Continental has made big moves in well design over the past couple of years. I have been impressed with how quickly it has increased proppant and water usage. It went from an operator that used the smallest volumes to one that is at the top end of the spectrum. Continental still uses a lot of sand, even in the deeper areas. It has preferred to follow sand with ceramic tails, and this has performed adequately. It has been one of the most active in the lower benches of the Three Forks, de-risking a significant number of acres.

Hess like Whiting, still uses less water and proppant than others in the play. Since it derives the majority of its growth from its unconventional U.S. plays, it continues to work the Bakken as hard as any company. It was one of the first operators in the Bakken, but results have lagged the competition. Hess is as active as anyone in pad drilling. Hess will help to provide estimated production and costs associated with this technology.

Oasis continues to be one of the better investments in the Bakken. Management continues to outperform, and the stock continues to appreciate. It has followed Statoil with respect to drilling and completing. It has significantly increased the amount of water and proppant it uses. This has improved IP rates and EURs significantly. Although the chokes are a little tighter, it isn't interested in keeping well pressures high. There is added benefit to its pressure pumping and midstream business. This is one of the top takeover candidates.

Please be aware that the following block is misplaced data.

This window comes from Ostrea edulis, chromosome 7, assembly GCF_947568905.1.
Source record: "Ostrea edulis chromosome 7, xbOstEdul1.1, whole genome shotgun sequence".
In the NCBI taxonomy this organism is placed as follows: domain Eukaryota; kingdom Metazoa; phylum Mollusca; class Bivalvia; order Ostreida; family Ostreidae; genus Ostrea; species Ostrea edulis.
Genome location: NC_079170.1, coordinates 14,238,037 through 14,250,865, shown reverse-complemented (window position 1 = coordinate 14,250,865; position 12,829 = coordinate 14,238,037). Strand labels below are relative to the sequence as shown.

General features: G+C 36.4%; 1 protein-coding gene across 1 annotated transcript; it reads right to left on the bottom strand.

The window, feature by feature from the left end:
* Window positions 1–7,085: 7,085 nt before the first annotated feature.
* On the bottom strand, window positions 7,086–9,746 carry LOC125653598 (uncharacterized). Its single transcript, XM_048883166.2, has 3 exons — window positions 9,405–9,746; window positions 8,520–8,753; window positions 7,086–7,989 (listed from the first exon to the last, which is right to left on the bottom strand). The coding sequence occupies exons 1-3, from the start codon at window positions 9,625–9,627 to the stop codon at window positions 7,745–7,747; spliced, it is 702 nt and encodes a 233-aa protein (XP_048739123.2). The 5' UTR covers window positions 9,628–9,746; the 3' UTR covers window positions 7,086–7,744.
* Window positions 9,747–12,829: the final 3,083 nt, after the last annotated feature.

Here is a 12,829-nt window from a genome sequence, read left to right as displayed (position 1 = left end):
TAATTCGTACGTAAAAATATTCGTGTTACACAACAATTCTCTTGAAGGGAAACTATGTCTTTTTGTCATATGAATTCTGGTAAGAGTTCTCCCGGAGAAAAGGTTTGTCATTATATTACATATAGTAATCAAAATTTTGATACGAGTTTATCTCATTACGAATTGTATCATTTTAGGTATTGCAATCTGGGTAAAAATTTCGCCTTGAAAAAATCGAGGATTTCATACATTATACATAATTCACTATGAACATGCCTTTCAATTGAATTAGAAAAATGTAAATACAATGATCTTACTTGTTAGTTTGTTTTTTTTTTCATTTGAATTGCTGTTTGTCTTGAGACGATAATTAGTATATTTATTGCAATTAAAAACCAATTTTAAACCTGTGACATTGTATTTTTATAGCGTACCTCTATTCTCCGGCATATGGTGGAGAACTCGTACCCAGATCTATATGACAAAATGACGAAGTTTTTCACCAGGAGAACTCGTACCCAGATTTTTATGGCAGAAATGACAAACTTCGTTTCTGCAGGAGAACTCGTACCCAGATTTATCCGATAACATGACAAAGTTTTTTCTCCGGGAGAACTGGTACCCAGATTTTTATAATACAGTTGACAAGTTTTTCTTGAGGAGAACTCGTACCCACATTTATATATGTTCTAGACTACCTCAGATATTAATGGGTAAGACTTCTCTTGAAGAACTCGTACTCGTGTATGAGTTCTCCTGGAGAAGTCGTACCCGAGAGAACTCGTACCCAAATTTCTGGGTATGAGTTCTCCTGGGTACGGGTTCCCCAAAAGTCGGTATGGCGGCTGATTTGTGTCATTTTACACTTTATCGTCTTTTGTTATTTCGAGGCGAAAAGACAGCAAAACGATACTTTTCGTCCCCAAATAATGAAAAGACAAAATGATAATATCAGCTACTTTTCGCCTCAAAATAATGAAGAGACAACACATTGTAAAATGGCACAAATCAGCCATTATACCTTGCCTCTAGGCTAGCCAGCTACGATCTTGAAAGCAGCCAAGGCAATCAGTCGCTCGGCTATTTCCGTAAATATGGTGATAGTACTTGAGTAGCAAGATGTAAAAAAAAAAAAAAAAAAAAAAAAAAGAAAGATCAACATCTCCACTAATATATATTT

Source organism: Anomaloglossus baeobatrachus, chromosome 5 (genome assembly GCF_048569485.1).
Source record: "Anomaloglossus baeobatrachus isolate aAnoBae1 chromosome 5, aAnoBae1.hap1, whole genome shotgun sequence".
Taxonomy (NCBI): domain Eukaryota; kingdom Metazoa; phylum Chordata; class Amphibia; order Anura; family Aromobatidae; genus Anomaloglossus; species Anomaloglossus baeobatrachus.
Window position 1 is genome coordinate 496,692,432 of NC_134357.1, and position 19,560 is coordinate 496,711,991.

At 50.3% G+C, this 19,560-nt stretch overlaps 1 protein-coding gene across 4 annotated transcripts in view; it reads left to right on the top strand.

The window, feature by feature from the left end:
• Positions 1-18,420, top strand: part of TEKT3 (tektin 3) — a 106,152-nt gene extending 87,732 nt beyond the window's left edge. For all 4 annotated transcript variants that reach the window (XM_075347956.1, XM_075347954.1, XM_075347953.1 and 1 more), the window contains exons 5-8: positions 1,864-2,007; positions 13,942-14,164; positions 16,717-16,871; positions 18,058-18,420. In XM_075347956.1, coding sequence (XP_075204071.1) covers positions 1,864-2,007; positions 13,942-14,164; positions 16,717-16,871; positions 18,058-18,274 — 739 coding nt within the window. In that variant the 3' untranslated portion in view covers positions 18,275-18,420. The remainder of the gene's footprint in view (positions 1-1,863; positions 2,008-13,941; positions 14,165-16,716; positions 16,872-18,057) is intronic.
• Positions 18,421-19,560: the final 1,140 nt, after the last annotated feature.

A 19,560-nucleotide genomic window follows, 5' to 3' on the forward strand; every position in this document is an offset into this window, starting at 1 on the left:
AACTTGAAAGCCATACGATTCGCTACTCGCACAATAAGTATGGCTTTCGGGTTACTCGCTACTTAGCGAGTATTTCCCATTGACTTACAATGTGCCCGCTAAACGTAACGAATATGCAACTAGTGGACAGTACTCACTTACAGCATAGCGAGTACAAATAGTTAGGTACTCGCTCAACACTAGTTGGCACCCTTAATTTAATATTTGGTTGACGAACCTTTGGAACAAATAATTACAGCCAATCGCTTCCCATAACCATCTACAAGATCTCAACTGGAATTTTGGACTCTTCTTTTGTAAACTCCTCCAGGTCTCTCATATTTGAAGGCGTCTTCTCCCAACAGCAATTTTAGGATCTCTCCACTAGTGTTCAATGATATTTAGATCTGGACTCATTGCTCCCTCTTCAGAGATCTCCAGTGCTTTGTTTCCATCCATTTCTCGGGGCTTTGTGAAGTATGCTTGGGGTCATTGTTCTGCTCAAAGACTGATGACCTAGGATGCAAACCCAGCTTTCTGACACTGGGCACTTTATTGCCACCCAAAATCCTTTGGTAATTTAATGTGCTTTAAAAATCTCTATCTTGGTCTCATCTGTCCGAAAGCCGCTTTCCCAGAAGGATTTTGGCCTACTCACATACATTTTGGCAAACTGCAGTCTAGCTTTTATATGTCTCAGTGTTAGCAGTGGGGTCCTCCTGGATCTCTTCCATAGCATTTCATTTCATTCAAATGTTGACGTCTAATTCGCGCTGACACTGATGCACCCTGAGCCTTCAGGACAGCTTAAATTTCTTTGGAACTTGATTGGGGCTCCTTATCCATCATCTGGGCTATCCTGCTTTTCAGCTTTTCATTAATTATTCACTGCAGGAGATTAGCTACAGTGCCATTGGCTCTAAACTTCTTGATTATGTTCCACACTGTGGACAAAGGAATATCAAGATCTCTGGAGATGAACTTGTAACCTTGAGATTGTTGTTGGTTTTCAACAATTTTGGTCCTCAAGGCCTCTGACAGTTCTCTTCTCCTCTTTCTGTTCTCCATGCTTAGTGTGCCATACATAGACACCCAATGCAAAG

Triangle Petroleum is a very interesting company with acreage all over McKenzie and Williams counties in North Dakota. Well results have been excellent. Its well design mimics what Kodiak has been doing as it has chosen to spend money to make money. It uses about 80000 bbls. of water per frac and 4000000 pounds of proppant. This company may have more upside than any other Bakken player. It has a large amount of acreage near the Poplar Dome in Montana. This is a play on the Bakken/Three Forks and possibly the Red River.